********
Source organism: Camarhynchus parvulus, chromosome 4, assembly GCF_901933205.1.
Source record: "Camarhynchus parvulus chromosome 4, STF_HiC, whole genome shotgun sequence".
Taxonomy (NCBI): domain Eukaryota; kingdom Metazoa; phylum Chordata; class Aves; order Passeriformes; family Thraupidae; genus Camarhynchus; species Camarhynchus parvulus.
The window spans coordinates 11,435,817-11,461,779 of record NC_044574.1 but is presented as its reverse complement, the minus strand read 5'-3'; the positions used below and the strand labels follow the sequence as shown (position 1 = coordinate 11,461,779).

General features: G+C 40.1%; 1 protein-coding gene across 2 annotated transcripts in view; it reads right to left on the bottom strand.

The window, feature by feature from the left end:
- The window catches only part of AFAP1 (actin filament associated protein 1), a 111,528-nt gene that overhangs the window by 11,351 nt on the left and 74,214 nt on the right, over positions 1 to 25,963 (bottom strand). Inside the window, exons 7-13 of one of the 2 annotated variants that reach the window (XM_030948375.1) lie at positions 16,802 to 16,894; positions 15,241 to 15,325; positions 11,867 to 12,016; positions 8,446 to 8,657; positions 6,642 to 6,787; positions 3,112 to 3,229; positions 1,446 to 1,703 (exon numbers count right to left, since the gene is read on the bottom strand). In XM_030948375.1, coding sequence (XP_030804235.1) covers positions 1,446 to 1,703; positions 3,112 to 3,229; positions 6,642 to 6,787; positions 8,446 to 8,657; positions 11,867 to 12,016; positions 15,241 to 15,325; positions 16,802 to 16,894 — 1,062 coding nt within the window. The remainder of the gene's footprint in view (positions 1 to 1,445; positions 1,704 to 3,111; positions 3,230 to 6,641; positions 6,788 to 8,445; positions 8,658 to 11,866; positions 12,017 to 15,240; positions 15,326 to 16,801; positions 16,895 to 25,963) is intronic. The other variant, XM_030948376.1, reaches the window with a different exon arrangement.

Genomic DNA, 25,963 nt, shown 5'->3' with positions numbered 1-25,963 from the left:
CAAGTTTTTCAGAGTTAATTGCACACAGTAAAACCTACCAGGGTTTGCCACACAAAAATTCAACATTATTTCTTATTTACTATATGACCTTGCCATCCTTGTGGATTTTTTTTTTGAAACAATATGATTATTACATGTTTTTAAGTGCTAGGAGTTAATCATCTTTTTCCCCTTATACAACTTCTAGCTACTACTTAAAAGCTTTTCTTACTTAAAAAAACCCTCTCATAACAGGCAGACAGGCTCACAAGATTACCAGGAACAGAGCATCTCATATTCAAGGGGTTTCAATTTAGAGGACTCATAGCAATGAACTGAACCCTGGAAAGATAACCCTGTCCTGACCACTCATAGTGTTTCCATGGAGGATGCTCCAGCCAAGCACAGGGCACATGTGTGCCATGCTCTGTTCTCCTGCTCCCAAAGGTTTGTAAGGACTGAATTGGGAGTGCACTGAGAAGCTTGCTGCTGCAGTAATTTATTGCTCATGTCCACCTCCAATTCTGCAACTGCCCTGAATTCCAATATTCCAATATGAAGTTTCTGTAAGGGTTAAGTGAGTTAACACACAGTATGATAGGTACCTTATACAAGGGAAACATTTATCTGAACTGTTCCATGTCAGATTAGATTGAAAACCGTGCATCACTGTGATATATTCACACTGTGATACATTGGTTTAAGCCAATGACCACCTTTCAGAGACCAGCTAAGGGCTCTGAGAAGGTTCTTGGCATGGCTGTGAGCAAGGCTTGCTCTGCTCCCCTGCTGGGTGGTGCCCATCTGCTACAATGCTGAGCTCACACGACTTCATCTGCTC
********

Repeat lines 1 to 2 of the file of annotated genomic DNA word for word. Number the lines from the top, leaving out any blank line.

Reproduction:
Source organism: Camarhynchus parvulus, chromosome 4, assembly GCF_901933205.1.
Source record: "Camarhynchus parvulus chromosome 4, STF_HiC, whole genome shotgun sequence".